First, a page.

Of all the things that make parenting challenging, the perpetual self-criticism is the worst. We lose sight of the fact that the most important thing our kids need from us is to feel loved.

We spend a lot of time beating ourselves up for not being “perfect” parents. Take the time my 17 year old son texted me a picture of himself being embraced by another mom after winning the championship wrestling match at the regional tournament. Through a miscommunication, my husband and I both left the match early. I awarded myself “Worst Mother Ever” for that one.

We unknowingly teach self-criticism – because this is how we talk to ourselves.

I’m replacing self-criticism with self-compassion, and making sure my kids hear the message.

You may think, “Sounds lovely. I can’t be trusted though. If I’m not tough on myself, I won’t change (get it done, do my best, etc.).” We fear that if we weren’t constantly berating ourselves, we’d be complete slackers. (Cue your favorite fantasy of irresponsible motherhood here).

Self-Criticism Hurts
I think of self-criticism like the bigger of two siblings, pummeling the other on the living room floor. Self-criticism regularly tries to take me down, landing a few good punches by the time I realize what’s going on and shut it down.

Why Do We Do This To Ourselves?!

This meaner version of ourselves has good intentions:

  • Keep us safe
  • Protect us from making mistakes
  • Make sure we retain our status and get enough love
  • Avoid disapproval from others

Unfortunately, the toxic methods of self-criticism – shame, name-calling, constant comparison, devaluing our needs and accomplishments – bring out the worst in us.

Research by Drs. Kristin Neff, Ricks Warren and Elke Smeets found self-critical people are more prone to avoidance, fearfulness, feelings of inferiority, depression, procrastination, and body dissatisfaction.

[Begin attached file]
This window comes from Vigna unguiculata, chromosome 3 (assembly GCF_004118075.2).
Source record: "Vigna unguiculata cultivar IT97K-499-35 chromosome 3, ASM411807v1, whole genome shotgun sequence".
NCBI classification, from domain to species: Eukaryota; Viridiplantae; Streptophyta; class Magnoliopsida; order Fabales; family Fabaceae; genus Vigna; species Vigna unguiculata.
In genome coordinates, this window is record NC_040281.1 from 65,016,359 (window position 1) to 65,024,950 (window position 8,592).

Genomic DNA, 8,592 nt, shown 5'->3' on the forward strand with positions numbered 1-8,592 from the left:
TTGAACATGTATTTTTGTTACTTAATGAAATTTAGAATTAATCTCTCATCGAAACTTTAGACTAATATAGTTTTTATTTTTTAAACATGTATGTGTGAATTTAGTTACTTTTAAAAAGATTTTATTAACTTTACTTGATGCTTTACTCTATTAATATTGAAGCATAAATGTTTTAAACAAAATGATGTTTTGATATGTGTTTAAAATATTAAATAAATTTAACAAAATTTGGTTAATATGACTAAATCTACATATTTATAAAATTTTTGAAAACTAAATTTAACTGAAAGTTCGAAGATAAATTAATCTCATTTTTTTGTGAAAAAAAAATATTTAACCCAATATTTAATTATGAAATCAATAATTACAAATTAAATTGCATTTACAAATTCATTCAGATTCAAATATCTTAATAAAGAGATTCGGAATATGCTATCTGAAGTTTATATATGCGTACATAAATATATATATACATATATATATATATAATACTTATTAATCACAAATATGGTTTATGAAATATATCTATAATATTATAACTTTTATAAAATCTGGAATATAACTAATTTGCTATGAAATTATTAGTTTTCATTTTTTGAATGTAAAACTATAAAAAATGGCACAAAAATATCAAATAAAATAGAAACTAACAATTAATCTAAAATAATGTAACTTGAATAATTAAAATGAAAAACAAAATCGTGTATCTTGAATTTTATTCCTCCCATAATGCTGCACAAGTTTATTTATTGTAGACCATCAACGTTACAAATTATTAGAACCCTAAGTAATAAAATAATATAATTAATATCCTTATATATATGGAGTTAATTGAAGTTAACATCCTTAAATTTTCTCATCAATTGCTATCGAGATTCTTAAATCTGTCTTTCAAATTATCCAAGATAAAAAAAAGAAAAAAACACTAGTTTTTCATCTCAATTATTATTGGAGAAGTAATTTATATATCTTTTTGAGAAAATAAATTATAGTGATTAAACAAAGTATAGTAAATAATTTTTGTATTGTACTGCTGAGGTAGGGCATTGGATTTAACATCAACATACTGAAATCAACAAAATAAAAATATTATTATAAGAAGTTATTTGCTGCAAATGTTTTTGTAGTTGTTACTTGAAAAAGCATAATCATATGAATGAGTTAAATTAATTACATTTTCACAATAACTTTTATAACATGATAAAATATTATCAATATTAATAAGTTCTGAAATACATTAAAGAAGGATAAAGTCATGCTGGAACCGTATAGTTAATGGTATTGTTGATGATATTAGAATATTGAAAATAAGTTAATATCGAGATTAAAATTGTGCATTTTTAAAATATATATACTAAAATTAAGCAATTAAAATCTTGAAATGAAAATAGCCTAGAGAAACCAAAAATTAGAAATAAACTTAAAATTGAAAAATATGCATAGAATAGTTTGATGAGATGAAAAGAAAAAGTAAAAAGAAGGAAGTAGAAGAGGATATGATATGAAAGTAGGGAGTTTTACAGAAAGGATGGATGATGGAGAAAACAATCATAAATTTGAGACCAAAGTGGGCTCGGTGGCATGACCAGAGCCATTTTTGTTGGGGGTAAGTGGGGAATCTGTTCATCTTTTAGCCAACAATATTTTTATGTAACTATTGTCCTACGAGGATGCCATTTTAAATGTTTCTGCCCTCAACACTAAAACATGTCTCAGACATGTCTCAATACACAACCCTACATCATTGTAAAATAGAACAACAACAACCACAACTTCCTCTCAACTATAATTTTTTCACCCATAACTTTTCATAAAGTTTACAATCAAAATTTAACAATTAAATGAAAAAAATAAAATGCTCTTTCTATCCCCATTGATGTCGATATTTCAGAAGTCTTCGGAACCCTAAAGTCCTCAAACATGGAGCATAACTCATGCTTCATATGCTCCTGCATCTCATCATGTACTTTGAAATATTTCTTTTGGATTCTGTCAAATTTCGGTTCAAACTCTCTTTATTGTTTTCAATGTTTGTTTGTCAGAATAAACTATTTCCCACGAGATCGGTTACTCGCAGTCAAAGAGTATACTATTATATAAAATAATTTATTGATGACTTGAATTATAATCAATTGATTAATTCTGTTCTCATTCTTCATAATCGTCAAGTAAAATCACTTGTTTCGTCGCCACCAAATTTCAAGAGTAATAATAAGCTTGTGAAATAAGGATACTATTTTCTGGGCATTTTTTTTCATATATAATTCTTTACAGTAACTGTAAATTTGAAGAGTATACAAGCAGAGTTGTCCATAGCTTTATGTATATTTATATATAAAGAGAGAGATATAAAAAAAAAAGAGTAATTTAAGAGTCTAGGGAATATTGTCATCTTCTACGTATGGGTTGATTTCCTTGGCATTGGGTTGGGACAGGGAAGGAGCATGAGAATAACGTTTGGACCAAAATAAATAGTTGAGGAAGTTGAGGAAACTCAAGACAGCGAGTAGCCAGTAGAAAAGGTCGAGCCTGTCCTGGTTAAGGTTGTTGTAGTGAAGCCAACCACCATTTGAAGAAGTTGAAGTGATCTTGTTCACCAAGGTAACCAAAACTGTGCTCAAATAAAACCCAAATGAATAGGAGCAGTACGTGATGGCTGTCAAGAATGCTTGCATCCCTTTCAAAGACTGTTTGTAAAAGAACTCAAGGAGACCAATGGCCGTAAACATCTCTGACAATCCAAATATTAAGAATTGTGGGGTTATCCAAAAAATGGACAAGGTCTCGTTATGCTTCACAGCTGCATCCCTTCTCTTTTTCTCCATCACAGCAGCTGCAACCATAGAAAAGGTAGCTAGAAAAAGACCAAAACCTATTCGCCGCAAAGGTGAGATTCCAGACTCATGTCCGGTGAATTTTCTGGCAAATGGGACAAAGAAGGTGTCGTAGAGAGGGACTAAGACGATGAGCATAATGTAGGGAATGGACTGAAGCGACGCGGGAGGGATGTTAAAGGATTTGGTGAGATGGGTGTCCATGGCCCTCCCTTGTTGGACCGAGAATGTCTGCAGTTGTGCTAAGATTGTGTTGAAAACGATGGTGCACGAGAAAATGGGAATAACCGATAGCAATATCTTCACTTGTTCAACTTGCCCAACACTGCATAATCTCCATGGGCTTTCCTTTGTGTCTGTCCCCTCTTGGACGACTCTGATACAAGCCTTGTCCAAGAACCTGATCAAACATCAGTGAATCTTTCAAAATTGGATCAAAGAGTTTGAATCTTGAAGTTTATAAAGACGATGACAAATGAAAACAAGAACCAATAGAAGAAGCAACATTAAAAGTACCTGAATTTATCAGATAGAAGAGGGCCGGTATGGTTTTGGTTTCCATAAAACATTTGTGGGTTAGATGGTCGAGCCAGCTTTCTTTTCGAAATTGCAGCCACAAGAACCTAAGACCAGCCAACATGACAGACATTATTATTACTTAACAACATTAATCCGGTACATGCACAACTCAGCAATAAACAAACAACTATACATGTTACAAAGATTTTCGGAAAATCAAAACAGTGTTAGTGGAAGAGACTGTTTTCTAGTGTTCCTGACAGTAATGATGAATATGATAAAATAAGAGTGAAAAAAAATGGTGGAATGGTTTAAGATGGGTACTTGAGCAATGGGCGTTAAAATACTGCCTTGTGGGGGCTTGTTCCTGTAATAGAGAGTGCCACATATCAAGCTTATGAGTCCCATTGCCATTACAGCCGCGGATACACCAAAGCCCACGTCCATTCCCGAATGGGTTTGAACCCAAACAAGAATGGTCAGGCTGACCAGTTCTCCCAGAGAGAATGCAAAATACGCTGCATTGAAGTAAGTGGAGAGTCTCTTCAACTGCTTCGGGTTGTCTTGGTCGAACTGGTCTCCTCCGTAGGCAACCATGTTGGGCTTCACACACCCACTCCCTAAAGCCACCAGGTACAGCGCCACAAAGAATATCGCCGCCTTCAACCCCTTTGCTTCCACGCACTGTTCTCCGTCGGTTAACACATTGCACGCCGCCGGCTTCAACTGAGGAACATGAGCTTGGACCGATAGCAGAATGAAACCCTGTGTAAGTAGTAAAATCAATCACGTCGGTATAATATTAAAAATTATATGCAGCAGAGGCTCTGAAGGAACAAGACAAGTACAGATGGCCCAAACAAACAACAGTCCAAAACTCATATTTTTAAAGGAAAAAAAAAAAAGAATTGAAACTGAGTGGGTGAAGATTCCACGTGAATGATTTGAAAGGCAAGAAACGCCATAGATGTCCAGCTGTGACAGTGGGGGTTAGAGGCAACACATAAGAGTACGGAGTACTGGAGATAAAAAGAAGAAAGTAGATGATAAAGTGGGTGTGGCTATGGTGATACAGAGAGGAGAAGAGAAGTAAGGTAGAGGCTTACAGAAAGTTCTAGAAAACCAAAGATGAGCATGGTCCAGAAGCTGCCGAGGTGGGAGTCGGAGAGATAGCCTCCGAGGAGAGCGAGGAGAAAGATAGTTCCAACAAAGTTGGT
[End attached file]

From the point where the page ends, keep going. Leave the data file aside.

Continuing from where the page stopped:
The Truth About Self-Compassion
We fear we’ll become self-indulgent sloths if we practice self-compassion. The opposite is true. Self-compassionate people are:

  • More successful in pursuing goals
  • More resilient when goals aren’t met
  • More motivated to change, try harder and avoid repeating mistakes

Change requires desire, awareness, and a plan. Self-compassion takes practice. Ask a trusted friend to point out when you use self-criticism.

4 Ways to Foster Self-Compassion
1. Notice when you slip into self-criticism
2. Stop!
3. Speak to yourself the way you would to a dear friend
4. Make a plan to deal with your concerns

When we think of people who make us feel loved and give us courage, compassion is what we’re most drawn to. Think of Jesus responding to the woman caught in adultery.

Jesus stood up and spoke to her. “Woman, where are they? Does no one condemn you?”
“No one, Master.”
“Neither do I,” said Jesus. “Go on your way. From now on, don’t sin.” – John 8: 10, 11 (The Message)


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Warren, R., Smeets, E. & Neff, K. D. (2016). Self-criticism and self-compassion: Risk
and resilience for psychopathology. Current Psychiatry, 15(12), 18-32.

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Kimberly Gonsalves is a life and leadership coach, speaker and co-creator of Solving The Mystery of Parenting Teens. She encourages and equips women to thrive by letting go of what doesn’t work and instead build healthier habits and more respectful relationships, so they can bring their best to their most important leadership roles, and have more fun doing it. Read her in-depth series on self compassion, or connect with her on Facebook.

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